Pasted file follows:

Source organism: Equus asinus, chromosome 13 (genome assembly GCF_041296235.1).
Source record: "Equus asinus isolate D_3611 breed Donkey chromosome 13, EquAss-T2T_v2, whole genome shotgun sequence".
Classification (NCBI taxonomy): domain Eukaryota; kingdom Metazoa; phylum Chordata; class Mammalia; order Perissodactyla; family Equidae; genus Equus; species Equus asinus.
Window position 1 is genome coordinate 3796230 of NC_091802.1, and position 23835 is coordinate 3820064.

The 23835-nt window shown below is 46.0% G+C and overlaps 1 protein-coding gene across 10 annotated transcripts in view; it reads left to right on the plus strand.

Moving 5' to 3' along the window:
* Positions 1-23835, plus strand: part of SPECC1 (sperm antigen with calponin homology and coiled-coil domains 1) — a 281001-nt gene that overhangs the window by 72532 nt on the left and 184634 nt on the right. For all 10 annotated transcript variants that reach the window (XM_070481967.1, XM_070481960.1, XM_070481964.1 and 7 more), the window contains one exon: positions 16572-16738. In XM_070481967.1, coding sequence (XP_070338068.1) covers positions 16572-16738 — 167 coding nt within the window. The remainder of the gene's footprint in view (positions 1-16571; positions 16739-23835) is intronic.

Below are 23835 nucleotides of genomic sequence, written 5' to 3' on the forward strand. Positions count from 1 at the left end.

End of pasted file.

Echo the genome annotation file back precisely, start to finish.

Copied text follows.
Source organism: Equus asinus, chromosome 13 (genome assembly GCF_041296235.1).
Source record: "Equus asinus isolate D_3611 breed Donkey chromosome 13, EquAss-T2T_v2, whole genome shotgun sequence".
Classification (NCBI taxonomy): domain Eukaryota; kingdom Metazoa; phylum Chordata; class Mammalia; order Perissodactyla; family Equidae; genus Equus; species Equus asinus.
Window position 1 is genome coordinate 3796230 of NC_091802.1, and position 23835 is coordinate 3820064.

The 23835-nt window shown below is 46.0% G+C and overlaps 1 protein-coding gene across 10 annotated transcripts in view; it reads left to right on the plus strand.

Moving 5' to 3' along the window:
* Positions 1-23835, plus strand: part of SPECC1 (sperm antigen with calponin homology and coiled-coil domains 1) — a 281001-nt gene that overhangs the window by 72532 nt on the left and 184634 nt on the right. For all 10 annotated transcript variants that reach the window (XM_070481967.1, XM_070481960.1, XM_070481964.1 and 7 more), the window contains one exon: positions 16572-16738. In XM_070481967.1, coding sequence (XP_070338068.1) covers positions 16572-16738 — 167 coding nt within the window. The remainder of the gene's footprint in view (positions 1-16571; positions 16739-23835) is intronic.

Below are 23835 nucleotides of genomic sequence, written 5' to 3' on the forward strand. Positions count from 1 at the left end.